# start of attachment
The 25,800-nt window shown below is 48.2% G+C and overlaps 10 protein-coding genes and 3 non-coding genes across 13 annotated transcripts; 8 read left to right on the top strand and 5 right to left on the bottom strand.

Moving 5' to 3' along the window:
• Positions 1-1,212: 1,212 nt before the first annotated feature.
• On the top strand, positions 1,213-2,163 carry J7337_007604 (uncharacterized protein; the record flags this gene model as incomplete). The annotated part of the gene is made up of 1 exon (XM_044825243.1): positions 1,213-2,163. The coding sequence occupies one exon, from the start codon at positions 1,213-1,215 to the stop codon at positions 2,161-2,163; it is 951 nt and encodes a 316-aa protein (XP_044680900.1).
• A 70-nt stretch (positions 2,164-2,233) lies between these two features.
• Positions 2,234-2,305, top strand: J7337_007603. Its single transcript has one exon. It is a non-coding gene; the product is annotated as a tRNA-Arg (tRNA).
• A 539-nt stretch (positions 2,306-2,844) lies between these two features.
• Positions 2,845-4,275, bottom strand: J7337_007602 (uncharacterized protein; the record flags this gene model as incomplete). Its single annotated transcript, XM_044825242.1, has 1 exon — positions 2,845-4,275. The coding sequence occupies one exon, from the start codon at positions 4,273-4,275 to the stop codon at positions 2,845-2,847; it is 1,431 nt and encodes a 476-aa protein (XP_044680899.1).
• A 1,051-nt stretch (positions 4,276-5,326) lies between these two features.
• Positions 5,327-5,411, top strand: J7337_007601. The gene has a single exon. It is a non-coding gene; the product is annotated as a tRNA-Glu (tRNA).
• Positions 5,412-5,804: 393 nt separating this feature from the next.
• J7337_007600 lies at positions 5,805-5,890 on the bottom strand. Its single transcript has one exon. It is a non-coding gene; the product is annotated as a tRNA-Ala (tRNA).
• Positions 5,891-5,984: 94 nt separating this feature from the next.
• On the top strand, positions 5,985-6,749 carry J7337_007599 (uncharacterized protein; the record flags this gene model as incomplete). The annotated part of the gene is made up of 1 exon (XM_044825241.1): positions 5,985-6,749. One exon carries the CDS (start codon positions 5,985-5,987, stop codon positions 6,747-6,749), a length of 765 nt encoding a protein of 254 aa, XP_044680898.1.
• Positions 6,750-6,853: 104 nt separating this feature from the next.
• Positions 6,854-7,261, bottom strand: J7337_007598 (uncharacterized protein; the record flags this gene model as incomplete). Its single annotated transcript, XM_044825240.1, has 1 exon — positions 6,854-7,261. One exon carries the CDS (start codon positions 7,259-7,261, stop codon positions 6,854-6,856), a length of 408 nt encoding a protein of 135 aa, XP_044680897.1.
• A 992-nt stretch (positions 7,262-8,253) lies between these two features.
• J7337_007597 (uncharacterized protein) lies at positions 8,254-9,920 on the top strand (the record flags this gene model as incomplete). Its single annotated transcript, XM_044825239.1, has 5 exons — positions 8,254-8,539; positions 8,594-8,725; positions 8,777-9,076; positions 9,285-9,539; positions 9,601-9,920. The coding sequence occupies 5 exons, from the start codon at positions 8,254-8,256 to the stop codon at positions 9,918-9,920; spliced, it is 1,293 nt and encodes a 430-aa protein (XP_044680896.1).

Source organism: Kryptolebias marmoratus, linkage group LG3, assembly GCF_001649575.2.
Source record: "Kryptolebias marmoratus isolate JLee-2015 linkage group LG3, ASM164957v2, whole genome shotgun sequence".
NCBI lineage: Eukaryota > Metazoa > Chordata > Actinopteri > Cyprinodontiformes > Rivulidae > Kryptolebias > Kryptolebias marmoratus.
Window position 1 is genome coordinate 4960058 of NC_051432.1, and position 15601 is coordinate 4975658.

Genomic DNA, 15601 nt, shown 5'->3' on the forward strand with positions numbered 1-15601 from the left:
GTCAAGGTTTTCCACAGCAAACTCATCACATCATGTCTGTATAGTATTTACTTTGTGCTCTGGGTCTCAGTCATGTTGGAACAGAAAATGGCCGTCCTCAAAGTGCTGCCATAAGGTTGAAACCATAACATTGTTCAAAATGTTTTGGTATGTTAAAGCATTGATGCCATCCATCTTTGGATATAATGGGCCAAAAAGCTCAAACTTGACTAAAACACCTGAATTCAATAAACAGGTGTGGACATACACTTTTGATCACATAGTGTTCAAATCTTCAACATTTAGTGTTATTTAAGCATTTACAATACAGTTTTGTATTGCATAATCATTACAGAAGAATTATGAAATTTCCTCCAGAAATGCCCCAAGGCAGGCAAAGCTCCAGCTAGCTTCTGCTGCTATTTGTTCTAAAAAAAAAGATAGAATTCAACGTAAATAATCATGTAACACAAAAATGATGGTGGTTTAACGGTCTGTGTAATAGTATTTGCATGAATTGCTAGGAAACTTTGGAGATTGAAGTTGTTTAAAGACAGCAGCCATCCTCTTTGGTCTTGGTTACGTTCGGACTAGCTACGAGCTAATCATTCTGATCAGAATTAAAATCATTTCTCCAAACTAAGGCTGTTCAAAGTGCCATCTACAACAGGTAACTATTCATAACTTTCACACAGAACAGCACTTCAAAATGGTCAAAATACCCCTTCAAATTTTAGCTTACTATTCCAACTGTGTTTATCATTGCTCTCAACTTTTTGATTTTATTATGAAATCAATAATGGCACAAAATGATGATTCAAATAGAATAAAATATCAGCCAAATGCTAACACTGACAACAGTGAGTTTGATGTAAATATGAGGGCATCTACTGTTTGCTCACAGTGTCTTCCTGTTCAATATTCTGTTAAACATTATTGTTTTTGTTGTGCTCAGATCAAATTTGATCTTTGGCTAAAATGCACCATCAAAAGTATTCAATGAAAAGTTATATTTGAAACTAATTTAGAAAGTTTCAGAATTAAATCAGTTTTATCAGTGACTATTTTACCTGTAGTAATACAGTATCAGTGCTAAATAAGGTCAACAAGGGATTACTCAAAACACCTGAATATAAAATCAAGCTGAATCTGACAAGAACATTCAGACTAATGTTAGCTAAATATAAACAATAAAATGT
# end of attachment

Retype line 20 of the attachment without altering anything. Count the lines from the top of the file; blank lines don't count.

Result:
Source record: "Kryptolebias marmoratus isolate JLee-2015 linkage group LG3, ASM164957v2, whole genome shotgun sequence".